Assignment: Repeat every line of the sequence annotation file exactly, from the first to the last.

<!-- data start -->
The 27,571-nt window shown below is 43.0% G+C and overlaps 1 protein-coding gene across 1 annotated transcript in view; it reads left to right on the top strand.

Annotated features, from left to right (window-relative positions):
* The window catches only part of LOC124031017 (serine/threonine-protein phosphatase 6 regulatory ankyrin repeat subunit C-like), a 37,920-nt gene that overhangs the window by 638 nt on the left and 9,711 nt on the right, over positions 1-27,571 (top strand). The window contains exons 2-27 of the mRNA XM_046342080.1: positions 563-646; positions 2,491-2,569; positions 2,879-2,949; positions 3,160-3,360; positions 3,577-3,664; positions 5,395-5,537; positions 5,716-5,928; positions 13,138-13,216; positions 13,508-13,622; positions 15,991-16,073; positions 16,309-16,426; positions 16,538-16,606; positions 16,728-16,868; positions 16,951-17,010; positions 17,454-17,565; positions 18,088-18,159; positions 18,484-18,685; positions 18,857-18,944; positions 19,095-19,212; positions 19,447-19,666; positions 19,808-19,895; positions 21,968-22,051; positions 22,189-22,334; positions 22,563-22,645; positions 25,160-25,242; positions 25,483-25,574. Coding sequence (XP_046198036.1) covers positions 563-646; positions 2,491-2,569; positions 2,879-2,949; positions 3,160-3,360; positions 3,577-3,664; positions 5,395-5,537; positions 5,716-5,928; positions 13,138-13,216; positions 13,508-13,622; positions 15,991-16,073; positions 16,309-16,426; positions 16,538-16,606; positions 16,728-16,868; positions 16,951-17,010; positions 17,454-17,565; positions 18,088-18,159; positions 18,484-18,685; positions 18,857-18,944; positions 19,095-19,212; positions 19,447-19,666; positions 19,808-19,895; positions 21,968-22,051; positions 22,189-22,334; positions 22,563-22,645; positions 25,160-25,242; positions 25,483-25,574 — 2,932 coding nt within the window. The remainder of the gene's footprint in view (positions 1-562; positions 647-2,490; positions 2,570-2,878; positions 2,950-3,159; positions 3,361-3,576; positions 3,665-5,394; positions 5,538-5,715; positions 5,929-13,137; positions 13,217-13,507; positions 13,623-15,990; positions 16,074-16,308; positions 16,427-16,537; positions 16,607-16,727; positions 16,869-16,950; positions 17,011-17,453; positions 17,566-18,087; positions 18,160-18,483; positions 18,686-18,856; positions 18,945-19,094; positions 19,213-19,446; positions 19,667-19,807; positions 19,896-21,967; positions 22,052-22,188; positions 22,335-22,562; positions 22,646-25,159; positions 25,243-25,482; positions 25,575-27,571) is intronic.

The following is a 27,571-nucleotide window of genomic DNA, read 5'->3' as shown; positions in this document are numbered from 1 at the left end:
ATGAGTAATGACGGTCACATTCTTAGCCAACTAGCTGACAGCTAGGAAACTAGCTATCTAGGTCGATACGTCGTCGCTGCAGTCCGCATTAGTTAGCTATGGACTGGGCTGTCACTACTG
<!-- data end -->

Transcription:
The 27,571-nt window shown below is 43.0% G+C and overlaps 1 protein-coding gene across 1 annotated transcript in view; it reads left to right on the top strand.

Annotated features, from left to right (window-relative positions):
* The window catches only part of LOC124031017 (serine/threonine-protein phosphatase 6 regulatory ankyrin repeat subunit C-like), a 37,920-nt gene that overhangs the window by 638 nt on the left and 9,711 nt on the right, over positions 1-27,571 (top strand). The window contains exons 2-27 of the mRNA XM_046342080.1: positions 563-646; positions 2,491-2,569; positions 2,879-2,949; positions 3,160-3,360; positions 3,577-3,664; positions 5,395-5,537; positions 5,716-5,928; positions 13,138-13,216; positions 13,508-13,622; positions 15,991-16,073; positions 16,309-16,426; positions 16,538-16,606; positions 16,728-16,868; positions 16,951-17,010; positions 17,454-17,565; positions 18,088-18,159; positions 18,484-18,685; positions 18,857-18,944; positions 19,095-19,212; positions 19,447-19,666; positions 19,808-19,895; positions 21,968-22,051; positions 22,189-22,334; positions 22,563-22,645; positions 25,160-25,242; positions 25,483-25,574. Coding sequence (XP_046198036.1) covers positions 563-646; positions 2,491-2,569; positions 2,879-2,949; positions 3,160-3,360; positions 3,577-3,664; positions 5,395-5,537; positions 5,716-5,928; positions 13,138-13,216; positions 13,508-13,622; positions 15,991-16,073; positions 16,309-16,426; positions 16,538-16,606; positions 16,728-16,868; positions 16,951-17,010; positions 17,454-17,565; positions 18,088-18,159; positions 18,484-18,685; positions 18,857-18,944; positions 19,095-19,212; positions 19,447-19,666; positions 19,808-19,895; positions 21,968-22,051; positions 22,189-22,334; positions 22,563-22,645; positions 25,160-25,242; positions 25,483-25,574 — 2,932 coding nt within the window. The remainder of the gene's footprint in view (positions 1-562; positions 647-2,490; positions 2,570-2,878; positions 2,950-3,159; positions 3,361-3,576; positions 3,665-5,394; positions 5,538-5,715; positions 5,929-13,137; positions 13,217-13,507; positions 13,623-15,990; positions 16,074-16,308; positions 16,427-16,537; positions 16,607-16,727; positions 16,869-16,950; positions 17,011-17,453; positions 17,566-18,087; positions 18,160-18,483; positions 18,686-18,856; positions 18,945-19,094; positions 19,213-19,446; positions 19,667-19,807; positions 19,896-21,967; positions 22,052-22,188; positions 22,335-22,562; positions 22,646-25,159; positions 25,243-25,482; positions 25,575-27,571) is intronic.

The following is a 27,571-nucleotide window of genomic DNA, read 5'->3' as shown; positions in this document are numbered from 1 at the left end:
ATGAGTAATGACGGTCACATTCTTAGCCAACTAGCTGACAGCTAGGAAACTAGCTATCTAGGTCGATACGTCGTCGCTGCAGTCCGCATTAGTTAGCTATGGACTGGGCTGTCACTACTG